The kicked off this morning with keynote addresses from both and . Dan York, Executive Vice President of Content for AT&T and John Harrobin, Senior Vice President for Marketing and Digital Media for Verizon both offered glimpses into their respective company’s three screen entertainment strategy. A recurring theme throughout both presentations was that telcos are reinventing the television experience, and doing so more effectively than their cable competitors. “Telcos are at the center of reinventing TV,” said Harrobin. “Telcos are best positioned to mine content assets and maximize value,” through the integration of mobile, broadband and TV, and are executing that vision better than cable, said Harrobin.

“We’re redefining ourselves as a communications and entertainment company,” said York. “But entertainment is more than just video,” he said. York painted a picture where entertainment involves integrating all services and platforms with an entertainment portfolio. “Putting entertainment in the bundle is not enough,” said York. “This goes beyond putting three services on one bill.” The emphasis of telcos beating cable at their own game couldn’t have been louder. I counted five instances of “more than cable” references in York’s 30 minute speech alone. Harrobin alluded to the “death of linear television” and suggested that telcos are better positioned to leverage the future of television which will be more focused on VOD and web integrated video experiences. “The magic happens when we connect the three platforms of mobile, broadband and TV,” he said.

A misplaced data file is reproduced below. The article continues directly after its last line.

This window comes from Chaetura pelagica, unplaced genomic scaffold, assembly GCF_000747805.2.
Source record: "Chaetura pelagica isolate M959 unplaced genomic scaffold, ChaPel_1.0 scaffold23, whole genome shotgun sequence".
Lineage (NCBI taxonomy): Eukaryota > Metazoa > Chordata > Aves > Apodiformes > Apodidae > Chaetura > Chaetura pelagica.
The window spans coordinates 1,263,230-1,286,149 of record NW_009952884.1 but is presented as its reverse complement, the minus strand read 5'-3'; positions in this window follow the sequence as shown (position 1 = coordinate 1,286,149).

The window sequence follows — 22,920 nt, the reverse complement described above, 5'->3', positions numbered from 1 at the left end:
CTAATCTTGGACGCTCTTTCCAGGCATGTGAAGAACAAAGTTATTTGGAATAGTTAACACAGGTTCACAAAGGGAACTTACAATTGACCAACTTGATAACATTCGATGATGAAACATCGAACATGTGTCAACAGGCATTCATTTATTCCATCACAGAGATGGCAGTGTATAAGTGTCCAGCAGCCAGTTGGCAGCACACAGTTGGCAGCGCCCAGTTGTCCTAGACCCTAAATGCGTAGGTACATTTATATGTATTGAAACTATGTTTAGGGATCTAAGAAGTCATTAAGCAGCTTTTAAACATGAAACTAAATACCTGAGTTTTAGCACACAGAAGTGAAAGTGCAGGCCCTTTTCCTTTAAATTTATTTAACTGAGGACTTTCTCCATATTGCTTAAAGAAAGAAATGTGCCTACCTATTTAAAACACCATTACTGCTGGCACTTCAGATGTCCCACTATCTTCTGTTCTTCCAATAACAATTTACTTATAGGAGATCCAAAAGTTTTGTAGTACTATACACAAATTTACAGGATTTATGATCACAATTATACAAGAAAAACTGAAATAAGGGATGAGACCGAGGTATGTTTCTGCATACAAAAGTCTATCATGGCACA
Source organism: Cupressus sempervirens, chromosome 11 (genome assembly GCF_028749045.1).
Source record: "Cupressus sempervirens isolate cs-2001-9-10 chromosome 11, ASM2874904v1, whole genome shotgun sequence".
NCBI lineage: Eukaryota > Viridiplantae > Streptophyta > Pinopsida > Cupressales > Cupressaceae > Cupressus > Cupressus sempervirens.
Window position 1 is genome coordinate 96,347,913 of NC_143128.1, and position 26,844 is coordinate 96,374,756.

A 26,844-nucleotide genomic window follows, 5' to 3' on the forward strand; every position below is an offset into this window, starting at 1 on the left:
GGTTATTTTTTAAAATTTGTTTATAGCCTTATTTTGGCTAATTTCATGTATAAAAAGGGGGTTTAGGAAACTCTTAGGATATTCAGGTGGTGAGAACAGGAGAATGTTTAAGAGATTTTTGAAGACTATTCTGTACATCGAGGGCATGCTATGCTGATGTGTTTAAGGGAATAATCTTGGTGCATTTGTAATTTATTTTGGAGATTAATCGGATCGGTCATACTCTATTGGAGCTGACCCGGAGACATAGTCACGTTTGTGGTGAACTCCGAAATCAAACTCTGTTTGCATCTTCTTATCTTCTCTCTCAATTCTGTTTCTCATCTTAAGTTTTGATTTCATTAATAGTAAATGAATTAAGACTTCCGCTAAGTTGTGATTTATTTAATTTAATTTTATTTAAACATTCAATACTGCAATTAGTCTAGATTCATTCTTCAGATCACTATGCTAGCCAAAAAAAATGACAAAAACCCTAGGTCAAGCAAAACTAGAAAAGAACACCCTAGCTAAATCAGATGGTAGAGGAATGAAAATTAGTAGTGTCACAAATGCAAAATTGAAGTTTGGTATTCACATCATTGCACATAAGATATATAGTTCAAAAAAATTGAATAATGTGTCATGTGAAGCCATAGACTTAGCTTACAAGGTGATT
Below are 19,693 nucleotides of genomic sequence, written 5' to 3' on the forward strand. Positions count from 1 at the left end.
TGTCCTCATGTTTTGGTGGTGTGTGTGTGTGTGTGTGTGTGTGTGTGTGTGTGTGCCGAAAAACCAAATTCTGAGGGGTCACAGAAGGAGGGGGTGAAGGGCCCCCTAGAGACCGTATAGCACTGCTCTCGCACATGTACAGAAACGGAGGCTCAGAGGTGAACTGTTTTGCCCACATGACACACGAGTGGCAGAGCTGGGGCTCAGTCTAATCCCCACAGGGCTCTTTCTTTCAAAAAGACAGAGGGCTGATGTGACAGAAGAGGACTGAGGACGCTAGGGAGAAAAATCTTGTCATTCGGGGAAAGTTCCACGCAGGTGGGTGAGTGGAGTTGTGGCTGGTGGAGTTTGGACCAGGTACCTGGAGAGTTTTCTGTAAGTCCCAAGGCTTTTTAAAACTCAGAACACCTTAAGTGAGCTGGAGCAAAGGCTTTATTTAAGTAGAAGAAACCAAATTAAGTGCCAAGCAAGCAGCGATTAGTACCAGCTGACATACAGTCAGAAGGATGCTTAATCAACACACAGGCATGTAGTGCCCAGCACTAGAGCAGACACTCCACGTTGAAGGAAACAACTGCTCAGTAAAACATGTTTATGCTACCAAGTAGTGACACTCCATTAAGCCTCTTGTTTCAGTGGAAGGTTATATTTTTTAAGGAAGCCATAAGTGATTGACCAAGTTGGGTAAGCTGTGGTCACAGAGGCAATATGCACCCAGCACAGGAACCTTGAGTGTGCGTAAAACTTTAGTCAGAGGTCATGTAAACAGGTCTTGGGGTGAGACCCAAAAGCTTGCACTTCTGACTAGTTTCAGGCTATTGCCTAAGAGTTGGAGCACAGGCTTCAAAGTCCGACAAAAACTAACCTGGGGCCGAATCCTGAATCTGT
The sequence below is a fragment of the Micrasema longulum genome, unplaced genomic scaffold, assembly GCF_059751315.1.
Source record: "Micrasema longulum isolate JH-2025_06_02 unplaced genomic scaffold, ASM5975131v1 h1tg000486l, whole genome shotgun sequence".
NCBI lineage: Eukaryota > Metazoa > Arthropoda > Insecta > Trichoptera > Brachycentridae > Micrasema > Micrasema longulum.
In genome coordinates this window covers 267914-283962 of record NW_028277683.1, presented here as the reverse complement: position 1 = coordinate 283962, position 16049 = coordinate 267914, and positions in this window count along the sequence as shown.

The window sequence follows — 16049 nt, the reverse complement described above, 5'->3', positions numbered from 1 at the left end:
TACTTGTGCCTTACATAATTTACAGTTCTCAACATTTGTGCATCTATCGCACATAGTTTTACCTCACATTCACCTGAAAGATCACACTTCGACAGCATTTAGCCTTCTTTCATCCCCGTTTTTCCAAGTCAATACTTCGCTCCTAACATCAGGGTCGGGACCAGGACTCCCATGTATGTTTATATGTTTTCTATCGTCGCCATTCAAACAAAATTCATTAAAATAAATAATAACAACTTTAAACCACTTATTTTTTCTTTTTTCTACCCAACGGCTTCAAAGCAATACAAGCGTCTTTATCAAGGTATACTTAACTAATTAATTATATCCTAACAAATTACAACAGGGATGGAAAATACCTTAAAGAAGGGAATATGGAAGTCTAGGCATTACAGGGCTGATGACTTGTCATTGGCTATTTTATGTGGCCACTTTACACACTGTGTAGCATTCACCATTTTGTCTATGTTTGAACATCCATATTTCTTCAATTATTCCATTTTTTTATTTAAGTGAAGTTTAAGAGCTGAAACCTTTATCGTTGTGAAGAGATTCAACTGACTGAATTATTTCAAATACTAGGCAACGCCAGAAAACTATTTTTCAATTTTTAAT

Despite the bravado and hype of York and Harrobin’s comments, there is an argument to be made for their hypothesis. TelcoTV operators are being more innovative with video and are executing a better three screen strategy than their cable and DBS competitors. But realistically, what choice do they have? They have to be more innovative and offer a more compelling mix of features to compete with well entrenched cable and DBS competitors. The same could be said for cable’s assault on telco’s core service – voice. Cable is offering more innovative voice offerings than their entrenched telco competitors. It’s a factor of the marketplace. Competition is always a catalyst for innovation.

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